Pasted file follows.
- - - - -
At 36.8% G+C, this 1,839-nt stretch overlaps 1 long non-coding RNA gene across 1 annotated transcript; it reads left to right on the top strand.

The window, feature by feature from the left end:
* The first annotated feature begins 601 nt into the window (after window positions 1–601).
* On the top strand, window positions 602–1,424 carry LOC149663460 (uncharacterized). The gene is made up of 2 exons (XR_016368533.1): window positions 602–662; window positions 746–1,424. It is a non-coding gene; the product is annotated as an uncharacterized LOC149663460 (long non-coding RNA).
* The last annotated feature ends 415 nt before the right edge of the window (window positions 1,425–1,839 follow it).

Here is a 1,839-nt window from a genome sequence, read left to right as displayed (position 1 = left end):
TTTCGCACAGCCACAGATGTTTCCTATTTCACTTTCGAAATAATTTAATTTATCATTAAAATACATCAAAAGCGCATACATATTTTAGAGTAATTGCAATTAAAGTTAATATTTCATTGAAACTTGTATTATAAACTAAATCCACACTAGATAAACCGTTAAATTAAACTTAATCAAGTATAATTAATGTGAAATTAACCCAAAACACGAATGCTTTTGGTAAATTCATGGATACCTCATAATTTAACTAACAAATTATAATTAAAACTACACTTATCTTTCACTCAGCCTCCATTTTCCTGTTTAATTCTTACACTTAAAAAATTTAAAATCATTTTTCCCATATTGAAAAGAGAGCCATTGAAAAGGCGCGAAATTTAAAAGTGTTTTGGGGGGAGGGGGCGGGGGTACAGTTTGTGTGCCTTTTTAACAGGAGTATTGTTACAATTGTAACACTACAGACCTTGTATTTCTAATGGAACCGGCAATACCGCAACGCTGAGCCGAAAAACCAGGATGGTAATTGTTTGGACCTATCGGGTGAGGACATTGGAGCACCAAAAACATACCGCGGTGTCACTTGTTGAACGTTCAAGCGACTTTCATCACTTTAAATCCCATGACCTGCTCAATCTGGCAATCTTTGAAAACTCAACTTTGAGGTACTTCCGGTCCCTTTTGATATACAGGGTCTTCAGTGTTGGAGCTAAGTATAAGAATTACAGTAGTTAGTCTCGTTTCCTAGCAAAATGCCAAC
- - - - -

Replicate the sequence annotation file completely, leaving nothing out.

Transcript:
At 36.8% G+C, this 1,839-nt stretch overlaps 1 long non-coding RNA gene across 1 annotated transcript; it reads left to right on the top strand.

The window, feature by feature from the left end:
* The first annotated feature begins 601 nt into the window (after window positions 1–601).
* On the top strand, window positions 602–1,424 carry LOC149663460 (uncharacterized). The gene is made up of 2 exons (XR_016368533.1): window positions 602–662; window positions 746–1,424. It is a non-coding gene; the product is annotated as an uncharacterized LOC149663460 (long non-coding RNA).
* The last annotated feature ends 415 nt before the right edge of the window (window positions 1,425–1,839 follow it).

Here is a 1,839-nt window from a genome sequence, read left to right as displayed (position 1 = left end):
TTTCGCACAGCCACAGATGTTTCCTATTTCACTTTCGAAATAATTTAATTTATCATTAAAATACATCAAAAGCGCATACATATTTTAGAGTAATTGCAATTAAAGTTAATATTTCATTGAAACTTGTATTATAAACTAAATCCACACTAGATAAACCGTTAAATTAAACTTAATCAAGTATAATTAATGTGAAATTAACCCAAAACACGAATGCTTTTGGTAAATTCATGGATACCTCATAATTTAACTAACAAATTATAATTAAAACTACACTTATCTTTCACTCAGCCTCCATTTTCCTGTTTAATTCTTACACTTAAAAAATTTAAAATCATTTTTCCCATATTGAAAAGAGAGCCATTGAAAAGGCGCGAAATTTAAAAGTGTTTTGGGGGGAGGGGGCGGGGGTACAGTTTGTGTGCCTTTTTAACAGGAGTATTGTTACAATTGTAACACTACAGACCTTGTATTTCTAATGGAACCGGCAATACCGCAACGCTGAGCCGAAAAACCAGGATGGTAATTGTTTGGACCTATCGGGTGAGGACATTGGAGCACCAAAAACATACCGCGGTGTCACTTGTTGAACGTTCAAGCGACTTTCATCACTTTAAATCCCATGACCTGCTCAATCTGGCAATCTTTGAAAACTCAACTTTGAGGTACTTCCGGTCCCTTTTGATATACAGGGTCTTCAGTGTTGGAGCTAAGTATAAGAATTACAGTAGTTAGTCTCGTTTCCTAGCAAAATGCCAAC